A Personal Take on Storm-Torn Puerto Rico

While news photographers were documenting the damage that Hurricane Maria inflicted on Puerto Rico in September, Joseph Rodríguez decided to take a more personal look at the human toll. He traveled to the island in October to shoot portraits and conduct interviews, and also document how residents were coping without electricity or enough food, water and shelter. A selection of the photos appeared with an essay by Ed Morales in The New York Times Sunday Review on November 5.

“My way of working is to give it a closer look, and go slower and deeper, vis-á-vis portraiture,” Rodríguez says. Puerto Rico is familiar territory for him. For several years, he has been covering the island’s economic crisis and its impact on residents. His stories from that project appeared in The Times in 2015 and 2016. Rodríguez is known for other long-term projects, too. Those include one about Spanish Harlem in the 1980s, recently published as a book by powerHouse; and East Side Stories, a 1992 project about the Chicano gangs of LA that he revisited last year.

Because he is well known for his subject matter and approach, it took only a few phone calls to get a two-week assignment to photograph Puerto Rico after Hurricane Maria. His first step was to secure some funding from the Economic Hardship Reporting Project. They had previously supported his work in Puerto Rico about the economic crisis, as well as the update of his East Side Stories project. “I said I wanted to go to Puerto Rico,” Rodríguez says, explaining that he didn’t have to make a formal pitch. “I’ve got their ear so I can call people.”

EHRP executive editor Alissa Quart says she and EHRP managing director David Wallis reached out to Rodríguez first. They were reading news reports about the storm damage in Puerto Rico. “I thought of him immediately, and said, ‘We have to get him covering this,’” Quart recalls.

EHRP provides funding to journalists to cover stories about economic inequality all over the U.S. Wallis says, “We’re trying to [support journalists] who really know areas of the country that are struggling, from Puerto Rico, to the heartland and the South. We want people who have lived there, grown up there, or spent a lot of time there.”

But EHRP’s funding is meant to supplement—not replace—fees paid by publications that don’t have the resources to cover in-depth stories on their own. Rodríguez says EHRP offered him about enough money for airfare and a rental car. “They said their only stipulation was that I had to get [a commitment from] a publication.”

Rodríguez decided to pitch it to The Times because the paper published his earlier Puerto Rico work, and because the paper has such a big audience. “They are the paper of record, and they have two versions—English and Spanish— so the audience becomes even larger,” he says. He made his pitch in a phone call to Jeffrey Henson Scales, photo editor for the Exposures column of the paper’s Sunday Review section.

“We have a working relationship. Joe just said, ‘There’s a story you aren’t getting, and I’d like to go down and get it,’” says Henson Scales. “He didn’t know exactly what he was going to get. You have to be open to following the leads when you get there.” He adds, “We just like his work, and I knew it would look different from [news photos] our national desk was shooting.”

Henson Scales declines to say what he paid Rodríguez, other than to say, “We don’t have a lot of money, but I like to give at least a few days’ rate. It depends on who the photographer is, [and] how much confidence I have. And it helps if they come with [funding], as long as it’s from a legitimate funding organization that I can vet.” EHRP meets the criteria, and has provided funding for a number of stories published in the past by The Times.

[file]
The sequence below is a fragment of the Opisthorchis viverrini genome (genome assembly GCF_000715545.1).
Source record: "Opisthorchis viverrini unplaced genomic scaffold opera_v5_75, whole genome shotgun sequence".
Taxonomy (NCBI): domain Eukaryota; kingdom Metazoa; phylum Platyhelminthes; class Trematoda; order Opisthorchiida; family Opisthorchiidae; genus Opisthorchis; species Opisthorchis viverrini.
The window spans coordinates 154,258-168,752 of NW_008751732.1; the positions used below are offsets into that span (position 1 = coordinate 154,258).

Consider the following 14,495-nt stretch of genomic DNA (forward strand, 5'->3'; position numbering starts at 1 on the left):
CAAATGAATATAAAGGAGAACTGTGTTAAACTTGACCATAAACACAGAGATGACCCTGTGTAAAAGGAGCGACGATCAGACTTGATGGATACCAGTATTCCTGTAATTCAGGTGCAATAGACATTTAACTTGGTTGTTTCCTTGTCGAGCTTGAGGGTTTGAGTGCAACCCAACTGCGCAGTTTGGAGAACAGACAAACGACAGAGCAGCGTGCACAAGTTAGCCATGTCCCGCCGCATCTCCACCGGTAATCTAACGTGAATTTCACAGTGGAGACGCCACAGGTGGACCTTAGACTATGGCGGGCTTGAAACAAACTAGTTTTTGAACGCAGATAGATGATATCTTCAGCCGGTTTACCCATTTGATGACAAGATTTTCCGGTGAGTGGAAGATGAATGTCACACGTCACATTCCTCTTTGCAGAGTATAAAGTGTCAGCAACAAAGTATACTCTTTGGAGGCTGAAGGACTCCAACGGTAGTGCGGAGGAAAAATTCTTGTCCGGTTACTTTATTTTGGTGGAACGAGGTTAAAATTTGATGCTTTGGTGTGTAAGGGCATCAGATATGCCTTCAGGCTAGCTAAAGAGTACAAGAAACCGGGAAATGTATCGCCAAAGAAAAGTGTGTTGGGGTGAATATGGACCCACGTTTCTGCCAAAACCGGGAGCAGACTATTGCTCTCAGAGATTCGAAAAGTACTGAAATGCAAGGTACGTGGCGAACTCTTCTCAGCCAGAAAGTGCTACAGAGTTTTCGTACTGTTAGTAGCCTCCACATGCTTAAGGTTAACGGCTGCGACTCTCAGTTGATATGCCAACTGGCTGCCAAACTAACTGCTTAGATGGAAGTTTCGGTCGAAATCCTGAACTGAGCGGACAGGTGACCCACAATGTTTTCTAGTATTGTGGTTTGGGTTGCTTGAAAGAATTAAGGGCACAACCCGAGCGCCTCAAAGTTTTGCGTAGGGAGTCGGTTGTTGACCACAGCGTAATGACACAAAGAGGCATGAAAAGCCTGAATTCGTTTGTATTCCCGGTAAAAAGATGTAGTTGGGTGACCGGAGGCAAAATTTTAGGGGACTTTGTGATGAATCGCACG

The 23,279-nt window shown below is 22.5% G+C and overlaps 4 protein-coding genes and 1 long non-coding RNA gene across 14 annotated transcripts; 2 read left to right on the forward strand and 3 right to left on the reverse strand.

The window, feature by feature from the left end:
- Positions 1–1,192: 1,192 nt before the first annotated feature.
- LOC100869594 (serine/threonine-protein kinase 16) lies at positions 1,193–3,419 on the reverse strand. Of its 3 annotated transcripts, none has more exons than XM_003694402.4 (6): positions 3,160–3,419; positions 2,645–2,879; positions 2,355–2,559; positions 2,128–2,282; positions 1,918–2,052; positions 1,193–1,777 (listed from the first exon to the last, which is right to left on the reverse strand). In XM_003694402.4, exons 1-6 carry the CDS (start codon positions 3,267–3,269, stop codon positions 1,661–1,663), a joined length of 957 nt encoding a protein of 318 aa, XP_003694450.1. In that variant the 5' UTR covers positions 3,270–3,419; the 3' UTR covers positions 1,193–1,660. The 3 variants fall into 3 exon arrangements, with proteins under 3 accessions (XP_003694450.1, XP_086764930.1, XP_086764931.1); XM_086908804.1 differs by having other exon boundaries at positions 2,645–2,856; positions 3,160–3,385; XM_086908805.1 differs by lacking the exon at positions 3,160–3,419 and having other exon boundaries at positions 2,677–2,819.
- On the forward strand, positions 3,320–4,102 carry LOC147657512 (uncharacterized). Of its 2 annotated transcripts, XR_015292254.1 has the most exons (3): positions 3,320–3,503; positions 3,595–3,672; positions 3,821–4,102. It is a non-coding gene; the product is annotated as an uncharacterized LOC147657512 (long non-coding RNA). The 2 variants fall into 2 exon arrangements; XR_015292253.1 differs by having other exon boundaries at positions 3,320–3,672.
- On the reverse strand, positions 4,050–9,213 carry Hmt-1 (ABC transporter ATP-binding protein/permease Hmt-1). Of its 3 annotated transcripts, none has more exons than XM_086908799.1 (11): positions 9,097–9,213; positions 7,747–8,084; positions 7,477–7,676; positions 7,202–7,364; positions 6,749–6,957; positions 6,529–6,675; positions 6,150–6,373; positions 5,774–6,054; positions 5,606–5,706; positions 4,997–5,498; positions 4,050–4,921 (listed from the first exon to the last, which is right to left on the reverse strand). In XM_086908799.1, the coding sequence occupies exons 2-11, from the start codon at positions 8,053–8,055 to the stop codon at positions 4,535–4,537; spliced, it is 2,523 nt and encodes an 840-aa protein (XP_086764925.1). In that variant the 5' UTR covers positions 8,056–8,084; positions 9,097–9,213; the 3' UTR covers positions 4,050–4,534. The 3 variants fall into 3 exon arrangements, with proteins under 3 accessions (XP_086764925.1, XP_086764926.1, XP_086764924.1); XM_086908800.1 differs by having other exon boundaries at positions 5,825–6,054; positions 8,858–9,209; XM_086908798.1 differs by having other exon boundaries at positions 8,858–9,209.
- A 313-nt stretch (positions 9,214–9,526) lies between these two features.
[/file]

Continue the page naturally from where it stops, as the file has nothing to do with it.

Rodríguez took a low-tech approach to shooting because “there was no fucking power. None. Everyone had to run to the convention center to charge batteries, or use cars or solar generators.” He shot 35mm and 120 film with a Leica and a Rolleiflex, respectively.

After two weeks, he’d shot 40 rolls of film. He delivered low-res scans to Henson Scales for the editing. “I’m looking for strong individual images and working with photographers to create essays of 14 to 20 images,” Henson Scales explains. With Rodríguez’s take, he was drawn to the portraits in particular. Among his favorites were one of a boy in the doorway of an abandoned house, and another of 86-year-old Felix Rafael Cordero, sitting in the wreckage of his former home. “It’s a lovely portrait of him in his yard,” Henson Scales says of the latter portrait. In addition to the portraits, Henson Scales selected images that underscored the damage and privations, such as a downed power pole blocking a street, and residents collecting water and standing in lines at banks and supermarkets.

“I mark the shots I like, and send [my selections] back to Joe. We do that once or twice,” Henson Scales explains.

“He asks me if anything is missing,” Rodríguez says. “At this point, I just want to get the story out. It’s not my edit, it’s theirs. For stories, I leave it to editors. I’m not talking about books.”

Rodríguez says Visura and powerHouse will partner to publish a book of his Puerto Rico work, including the stories dating back to 2015. For the book edit, Rodríguez says he’ll scan every image, make 5×7 prints, and then tack them up on a wall where he can study them, move them around, and winnow them down over a period of time. “I can’t edit on a plasma screen. Narrowing it down on a laptop, you miss things,” he says.

The publisher powerHouse hasn’t announced a release date. “It’s a long-term project that we just started talking about,” says publisher Daniel Power.

For the full story, visit PDN Online.

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